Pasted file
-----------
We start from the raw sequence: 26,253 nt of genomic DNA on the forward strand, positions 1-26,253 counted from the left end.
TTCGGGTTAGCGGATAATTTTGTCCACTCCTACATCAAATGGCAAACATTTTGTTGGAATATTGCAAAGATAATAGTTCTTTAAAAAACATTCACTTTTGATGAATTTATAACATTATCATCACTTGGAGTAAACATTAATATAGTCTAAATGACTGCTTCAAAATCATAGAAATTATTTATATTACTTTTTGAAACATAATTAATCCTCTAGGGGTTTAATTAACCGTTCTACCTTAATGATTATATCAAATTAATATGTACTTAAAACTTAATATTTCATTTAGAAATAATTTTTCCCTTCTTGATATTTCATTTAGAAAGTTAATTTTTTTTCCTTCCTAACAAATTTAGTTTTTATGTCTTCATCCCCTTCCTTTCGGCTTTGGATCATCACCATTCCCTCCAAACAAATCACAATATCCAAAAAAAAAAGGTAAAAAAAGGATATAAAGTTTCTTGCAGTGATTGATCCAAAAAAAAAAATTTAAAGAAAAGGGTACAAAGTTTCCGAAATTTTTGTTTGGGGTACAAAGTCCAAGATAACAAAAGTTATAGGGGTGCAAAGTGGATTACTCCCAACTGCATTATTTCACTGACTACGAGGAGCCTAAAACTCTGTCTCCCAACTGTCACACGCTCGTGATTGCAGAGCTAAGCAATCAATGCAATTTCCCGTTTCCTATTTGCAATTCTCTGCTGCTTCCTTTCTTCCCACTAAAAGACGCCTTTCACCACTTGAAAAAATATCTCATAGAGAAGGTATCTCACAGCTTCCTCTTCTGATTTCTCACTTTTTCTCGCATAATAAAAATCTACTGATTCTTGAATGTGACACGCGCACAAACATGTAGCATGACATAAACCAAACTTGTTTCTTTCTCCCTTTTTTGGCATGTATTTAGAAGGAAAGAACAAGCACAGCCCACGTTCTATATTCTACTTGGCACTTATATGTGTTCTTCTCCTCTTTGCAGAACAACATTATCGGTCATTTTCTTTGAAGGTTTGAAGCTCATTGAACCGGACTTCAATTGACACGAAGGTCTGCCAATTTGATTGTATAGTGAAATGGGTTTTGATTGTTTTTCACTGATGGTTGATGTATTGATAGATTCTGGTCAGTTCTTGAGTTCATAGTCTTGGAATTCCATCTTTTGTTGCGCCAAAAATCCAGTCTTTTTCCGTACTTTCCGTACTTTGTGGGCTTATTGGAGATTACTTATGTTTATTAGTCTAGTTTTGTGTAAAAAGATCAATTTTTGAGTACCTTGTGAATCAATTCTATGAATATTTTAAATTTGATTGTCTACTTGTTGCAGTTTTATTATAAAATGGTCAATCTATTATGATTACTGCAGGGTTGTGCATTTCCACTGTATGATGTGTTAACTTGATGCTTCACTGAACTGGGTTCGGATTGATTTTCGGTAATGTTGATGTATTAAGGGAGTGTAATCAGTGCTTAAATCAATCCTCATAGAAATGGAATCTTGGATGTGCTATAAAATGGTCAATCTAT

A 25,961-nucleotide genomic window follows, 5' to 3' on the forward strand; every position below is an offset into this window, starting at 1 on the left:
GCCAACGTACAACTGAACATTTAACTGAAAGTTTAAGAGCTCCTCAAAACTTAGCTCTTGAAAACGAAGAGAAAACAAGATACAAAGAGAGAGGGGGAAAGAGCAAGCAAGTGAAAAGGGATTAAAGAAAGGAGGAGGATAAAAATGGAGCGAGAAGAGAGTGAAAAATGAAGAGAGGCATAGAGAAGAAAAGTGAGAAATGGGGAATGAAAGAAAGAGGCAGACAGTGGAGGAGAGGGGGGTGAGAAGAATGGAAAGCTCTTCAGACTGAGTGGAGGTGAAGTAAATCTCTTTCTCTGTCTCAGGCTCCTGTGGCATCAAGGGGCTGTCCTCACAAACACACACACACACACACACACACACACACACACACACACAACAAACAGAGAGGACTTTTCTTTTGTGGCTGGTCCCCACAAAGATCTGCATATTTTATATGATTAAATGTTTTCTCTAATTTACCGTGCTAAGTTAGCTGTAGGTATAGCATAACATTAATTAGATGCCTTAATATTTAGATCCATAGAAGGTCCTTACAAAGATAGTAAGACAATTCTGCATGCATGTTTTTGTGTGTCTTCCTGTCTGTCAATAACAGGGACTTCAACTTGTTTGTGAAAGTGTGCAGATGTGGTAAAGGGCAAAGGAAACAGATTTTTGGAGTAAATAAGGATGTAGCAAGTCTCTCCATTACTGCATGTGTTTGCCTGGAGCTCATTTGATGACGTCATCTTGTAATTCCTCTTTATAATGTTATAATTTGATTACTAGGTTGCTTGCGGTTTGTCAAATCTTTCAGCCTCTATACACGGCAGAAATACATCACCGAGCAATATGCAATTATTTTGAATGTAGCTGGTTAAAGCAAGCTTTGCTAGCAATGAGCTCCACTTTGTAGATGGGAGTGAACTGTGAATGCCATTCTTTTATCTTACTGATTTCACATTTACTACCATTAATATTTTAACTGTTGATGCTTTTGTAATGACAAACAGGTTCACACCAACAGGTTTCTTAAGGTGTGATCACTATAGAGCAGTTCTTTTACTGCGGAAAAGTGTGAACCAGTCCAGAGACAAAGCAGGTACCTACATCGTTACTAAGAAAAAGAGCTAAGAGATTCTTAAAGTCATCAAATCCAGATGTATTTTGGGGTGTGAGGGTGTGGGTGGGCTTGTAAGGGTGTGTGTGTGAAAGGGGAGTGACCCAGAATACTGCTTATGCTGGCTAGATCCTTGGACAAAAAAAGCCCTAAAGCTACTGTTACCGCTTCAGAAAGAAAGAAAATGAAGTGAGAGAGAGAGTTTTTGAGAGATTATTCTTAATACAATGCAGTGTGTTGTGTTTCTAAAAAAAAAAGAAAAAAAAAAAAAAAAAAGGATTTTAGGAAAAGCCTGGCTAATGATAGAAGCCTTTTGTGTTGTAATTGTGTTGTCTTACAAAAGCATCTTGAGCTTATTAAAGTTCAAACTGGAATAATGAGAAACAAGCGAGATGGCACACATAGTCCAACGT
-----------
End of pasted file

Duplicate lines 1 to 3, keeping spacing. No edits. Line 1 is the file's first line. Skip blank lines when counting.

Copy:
We start from the raw sequence: 26,253 nt of genomic DNA on the forward strand, positions 1-26,253 counted from the left end.
TTCGGGTTAGCGGATAATTTTGTCCACTCCTACATCAAATGGCAAACATTTTGTTGGAATATTGCAAAGATAATAGTTCTTTAAAAAACATTCACTTTTGATGAATTTATAACATTATCATCACTTGGAGTAAACATTAATATAGTCTAAATGACTGCTTCAAAATCATAGAAATTATTTATATTACTTTTTGAAACATAATTAATCCTCTAGGGGTTTAATTAACCGTTCTACCTTAATGATTATATCAAATTAATATGTACTTAAAACTTAATATTTCATTTAGAAATAATTTTTCCCTTCTTGATATTTCATTTAGAAAGTTAATTTTTTTTCCTTCCTAACAAATTTAGTTTTTATGTCTTCATCCCCTTCCTTTCGGCTTTGGATCATCACCATTCCCTCCAAACAAATCACAATATCCAAAAAAAAAAGGTAAAAAAAGGATATAAAGTTTCTTGCAGTGATTGATCCAAAAAAAAAAATTTAAAGAAAAGGGTACAAAGTTTCCGAAATTTTTGTTTGGGGTACAAAGTCCAAGATAACAAAAGTTATAGGGGTGCAAAGTGGATTACTCCCAACTGCATTATTTCACTGACTACGAGGAGCCTAAAACTCTGTCTCCCAACTGTCACACGCTCGTGATTGCAGAGCTAAGCAATCAATGCAATTTCCCGTTTCCTATTTGCAATTCTCTGCTGCTTCCTTTCTTCCCACTAAAAGACGCCTTTCACCACTTGAAAAAATATCTCATAGAGAAGGTATCTCACAGCTTCCTCTTCTGATTTCTCACTTTTTCTCGCATAATAAAAATCTACTGATTCTTGAATGTGACACGCGCACAAACATGTAGCATGACATAAACCAAACTTGTTTCTTTCTCCCTTTTTTGGCATGTATTTAGAAGGAAAGAACAAGCACAGCCCACGTTCTATATTCTACTTGGCACTTATATGTGTTCTTCTCCTCTTTGCAGAACAACATTATCGGTCATTTTCTTTGAAGGTTTGAAGCTCATTGAACCGGACTTCAATTGACACGAAGGTCTGCCAATTTGATTGTATAGTGAAATGGGTTTTGATTGTTTTTCACTGATGGTTGATGTATTGATAGATTCTGGTCAGTTCTTGAGTTCATAGTCTTGGAATTCCATCTTTTGTTGCGCCAAAAATCCAGTCTTTTTCCGTACTTTCCGTACTTTGTGGGCTTATTGGAGATTACTTATGTTTATTAGTCTAGTTTTGTGTAAAAAGATCAATTTTTGAGTACCTTGTGAATCAATTCTATGAATATTTTAAATTTGATTGTCTACTTGTTGCAGTTTTATTATAAAATGGTCAATCTATTATGATTACTGCAGGGTTGTGCATTTCCACTGTATGATGTGTTAACTTGATGCTTCACTGAACTGGGTTCGGATTGATTTTCGGTAATGTTGATGTATTAAGGGAGTGTAATCAGTGCTTAAATCAATCCTCATAGAAATGGAATCTTGGATGTGCTATAAAATGGTCAATCTAT

A 25,961-nucleotide genomic window follows, 5' to 3' on the forward strand; every position below is an offset into this window, starting at 1 on the left: